The light was gone, sucked back into the black wires that hung off the roof and stretched across the expressway, leaving the kitchen a study in blurs. Ogugua popped open the plastic crate of eggs and felt around for the matches, his pupils widening to inhale the grey air. It was so much quieter here in Owerri than it had been in Lagos. In the sky outside his glass doors, when he looked, he could see the moon hanging low and round, steeped in urine.
The match hissed and exploded into fire once Ogugua touched it to the leaking gas of the stove and he capped it with his frying pan, the one with the loose screw in the handle that he was always tightening with a butter knife. He couldn’t help comparing everything now to everything that used to be. Even the eggs here were different from the ones in America, where he used to call home, where the woman who used to be his wife still lived. Those yolks had been pale, smelling of a thick rottenness that made him peel them out and eat only the gelatinous white. But here, when he cracked them open, the eggs spilled out pools of fat yellow blood that sizzled with volume. Ogugua lifted the frying pan and touched a candle to the stove’s fire, setting it on the counter in a pool of its own wax.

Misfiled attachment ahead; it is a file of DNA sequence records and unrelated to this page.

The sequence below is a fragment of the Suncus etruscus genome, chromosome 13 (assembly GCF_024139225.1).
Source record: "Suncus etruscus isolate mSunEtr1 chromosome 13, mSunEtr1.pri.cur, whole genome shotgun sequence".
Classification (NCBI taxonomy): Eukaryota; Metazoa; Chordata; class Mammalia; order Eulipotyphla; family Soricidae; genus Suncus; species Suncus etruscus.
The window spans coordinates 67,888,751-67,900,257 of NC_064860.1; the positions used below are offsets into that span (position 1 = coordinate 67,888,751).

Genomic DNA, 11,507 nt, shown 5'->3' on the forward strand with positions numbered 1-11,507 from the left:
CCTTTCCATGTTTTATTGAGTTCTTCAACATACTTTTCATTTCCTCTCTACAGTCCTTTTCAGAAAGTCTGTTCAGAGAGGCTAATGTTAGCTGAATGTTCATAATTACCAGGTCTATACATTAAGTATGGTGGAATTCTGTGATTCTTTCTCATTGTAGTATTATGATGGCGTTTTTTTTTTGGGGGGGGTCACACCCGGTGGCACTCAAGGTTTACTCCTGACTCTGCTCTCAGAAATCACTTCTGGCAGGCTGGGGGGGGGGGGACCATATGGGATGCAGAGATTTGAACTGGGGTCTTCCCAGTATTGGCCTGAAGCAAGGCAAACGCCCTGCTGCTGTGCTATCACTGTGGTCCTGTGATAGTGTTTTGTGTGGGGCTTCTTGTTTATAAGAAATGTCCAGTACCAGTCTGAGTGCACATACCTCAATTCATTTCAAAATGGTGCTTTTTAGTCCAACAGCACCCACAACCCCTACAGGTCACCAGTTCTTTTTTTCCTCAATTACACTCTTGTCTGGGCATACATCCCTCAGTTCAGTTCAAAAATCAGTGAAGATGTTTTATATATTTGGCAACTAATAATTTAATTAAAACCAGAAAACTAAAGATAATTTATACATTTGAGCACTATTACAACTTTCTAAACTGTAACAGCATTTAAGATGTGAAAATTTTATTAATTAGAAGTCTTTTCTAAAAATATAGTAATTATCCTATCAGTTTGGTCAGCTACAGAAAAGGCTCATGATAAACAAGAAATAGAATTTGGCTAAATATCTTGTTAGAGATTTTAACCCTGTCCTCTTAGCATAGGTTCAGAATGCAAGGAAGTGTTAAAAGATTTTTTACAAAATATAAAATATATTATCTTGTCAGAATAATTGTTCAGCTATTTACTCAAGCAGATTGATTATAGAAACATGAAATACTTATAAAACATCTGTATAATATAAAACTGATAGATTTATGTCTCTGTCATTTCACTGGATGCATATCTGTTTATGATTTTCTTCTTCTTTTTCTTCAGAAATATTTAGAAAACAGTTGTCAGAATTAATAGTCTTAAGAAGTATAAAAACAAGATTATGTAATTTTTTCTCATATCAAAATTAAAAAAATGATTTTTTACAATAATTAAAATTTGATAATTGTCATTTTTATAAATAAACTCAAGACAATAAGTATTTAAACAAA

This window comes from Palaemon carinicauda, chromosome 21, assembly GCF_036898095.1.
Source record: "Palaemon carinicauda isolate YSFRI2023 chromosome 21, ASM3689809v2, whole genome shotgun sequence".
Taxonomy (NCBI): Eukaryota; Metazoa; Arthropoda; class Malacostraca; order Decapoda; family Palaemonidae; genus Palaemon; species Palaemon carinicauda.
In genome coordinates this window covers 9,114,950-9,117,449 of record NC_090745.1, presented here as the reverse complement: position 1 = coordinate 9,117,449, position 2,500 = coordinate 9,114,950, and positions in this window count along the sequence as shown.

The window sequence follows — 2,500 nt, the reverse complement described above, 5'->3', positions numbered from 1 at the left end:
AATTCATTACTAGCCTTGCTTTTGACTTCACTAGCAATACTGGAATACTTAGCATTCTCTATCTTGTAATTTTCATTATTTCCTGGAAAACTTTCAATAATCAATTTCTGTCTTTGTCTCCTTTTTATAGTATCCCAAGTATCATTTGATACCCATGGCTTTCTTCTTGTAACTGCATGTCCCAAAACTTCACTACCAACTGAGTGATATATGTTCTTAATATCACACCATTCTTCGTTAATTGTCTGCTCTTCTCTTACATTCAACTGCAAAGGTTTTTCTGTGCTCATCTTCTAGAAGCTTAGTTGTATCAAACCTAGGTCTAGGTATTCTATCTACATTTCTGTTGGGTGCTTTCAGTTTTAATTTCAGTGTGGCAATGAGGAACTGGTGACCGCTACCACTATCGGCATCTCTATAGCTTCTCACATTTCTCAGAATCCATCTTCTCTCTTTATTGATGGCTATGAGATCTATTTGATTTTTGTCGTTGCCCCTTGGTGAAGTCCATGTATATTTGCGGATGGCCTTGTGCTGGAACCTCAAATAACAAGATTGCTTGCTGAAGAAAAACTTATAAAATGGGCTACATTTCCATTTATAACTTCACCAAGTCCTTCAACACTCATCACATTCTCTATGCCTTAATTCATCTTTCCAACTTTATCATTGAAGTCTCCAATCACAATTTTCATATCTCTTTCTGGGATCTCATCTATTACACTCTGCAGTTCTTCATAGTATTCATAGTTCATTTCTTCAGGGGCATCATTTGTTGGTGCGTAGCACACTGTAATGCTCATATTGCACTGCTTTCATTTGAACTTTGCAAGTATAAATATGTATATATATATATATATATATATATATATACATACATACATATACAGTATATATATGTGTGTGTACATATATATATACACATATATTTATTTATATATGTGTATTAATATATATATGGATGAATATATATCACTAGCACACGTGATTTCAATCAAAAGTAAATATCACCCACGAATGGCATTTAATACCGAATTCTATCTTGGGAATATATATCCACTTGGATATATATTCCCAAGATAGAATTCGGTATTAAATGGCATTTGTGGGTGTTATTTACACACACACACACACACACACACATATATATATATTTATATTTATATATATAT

He had arrived in Lagos with his daughter in early July, when the rains were still determined and flooding. During the flight, he fed her small spoonfuls of his airplane dessert, a piped thick cream with reduced fruit spilling over and staining the top. She batted her hands at the spoon and chuckled in his lap and sweetness smacked through her lips. Ogugua kissed the top of her head.
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